Winter Term 2023/24
With reliable regularity, humans take themselves out of the world; they spend a third of their lives asleep. During this time, we are like “unborn,” Sigmund Freud once wrote. “Every awakening is then like a new birth.” And vice versa, it might be added: With each birth begins a lifelong relationship with sleep and awakening. A look into the history of sleep reveals that this relationship is neither “natural” nor free of complications, but is closely related to the sleep cultures of their times. How children are introduced to a sleep rhythm suitable for everyday life; what is imagined by good or healthy sleep; how sleep disorders are dealt with, and how sleep is medically monitored and promoted, has varied historically.
Since the late 19th century, sleep has become the focus of collective attention. Developments such as the mechanization of work and the invention of electric light abolished the traditional division into daytime work and nighttime rest – work could now theoretically be done at any time. In this context, sleep appeared to be a questionable necessity that needed to be understood, researched, optimized or even overcome. The surveying and economization of sleep initiated at this time by entrepreneurs, doctors and sleep researchers continues to this day and has increasingly become a self-technique: with the help of special apps, we can precisely monitor the rhythm and quality of our sleep; sleep meditations are designed to help us fall asleep; medicines and sleep therapies are available for nocturnal restlessness.
In the winter term 2023/24, the Mosse Lectures will explore the economic, cultural, and political significance of sleep and its counterpart, insomnia: Where does the unbroken fascination with sleep stem from, and what challenges are still associated with its scientific and artistic exploration? How has sleep been politically metaphorized and what role does it play in narratives of individual and political passivity? Under which circumstances can sleep become an emancipatory act of resistance to the demands of a society focused on maximizing performance and efficiency?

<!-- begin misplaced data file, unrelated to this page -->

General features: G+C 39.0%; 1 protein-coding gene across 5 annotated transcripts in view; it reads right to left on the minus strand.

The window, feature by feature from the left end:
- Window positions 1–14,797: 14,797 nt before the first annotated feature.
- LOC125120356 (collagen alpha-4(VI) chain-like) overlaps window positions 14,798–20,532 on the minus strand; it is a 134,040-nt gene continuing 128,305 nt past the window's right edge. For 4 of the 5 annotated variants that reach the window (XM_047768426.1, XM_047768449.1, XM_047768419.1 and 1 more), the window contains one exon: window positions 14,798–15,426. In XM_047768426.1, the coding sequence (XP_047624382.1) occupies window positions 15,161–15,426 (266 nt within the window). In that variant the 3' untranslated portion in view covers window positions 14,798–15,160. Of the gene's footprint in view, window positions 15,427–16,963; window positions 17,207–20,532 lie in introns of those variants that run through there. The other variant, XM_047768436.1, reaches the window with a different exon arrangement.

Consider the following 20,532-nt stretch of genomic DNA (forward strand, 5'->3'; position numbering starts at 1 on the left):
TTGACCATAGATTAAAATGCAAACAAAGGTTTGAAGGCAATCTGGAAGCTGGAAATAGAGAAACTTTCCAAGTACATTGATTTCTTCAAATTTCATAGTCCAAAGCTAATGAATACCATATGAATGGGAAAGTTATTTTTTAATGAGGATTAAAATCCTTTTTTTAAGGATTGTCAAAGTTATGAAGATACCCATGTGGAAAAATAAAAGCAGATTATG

with Lothar Müller
Thursday, November 30, 2023 | 7:15 p.m. | Auditorium of the Jacob-und-Wilhelm-Grimm-Zentrum, Geschwister-Scholl-Str. 1-3, 10117 Berlin
Humans are sleeping through a third of their lives – and thus spend a large part of their time unproductively and without consciousness. Sleep resists exploitation and control. How does a modern society, in which rationality and efficient use of time play a central role, deal with this unruly phenomenon? How has our relationship to sleep changed through industrialization, urbanization, and globalization, through new sources of light, permanently awake technical devices, and scientific measurement? What do we learn about the functioning of a society by exploring its sleep?
The lecture accompanies soldiers, DJs and pilots, sleep researchers and sleepers through their nights. It shows how the understanding of man’s sleeping and dreaming changed in the course of the “long 20th century” and how sleep became a valuable “resource” in different ways.
The lecture will be held in german.
with Ulrike Vedder
Thursday, January 11, 2024 | 7:15 p.m. | Auditorium of the Jacob-und-Wilhelm-Grimm-Zentrum, Geschwister-Scholl-Str. 1-3, 10117 Berlin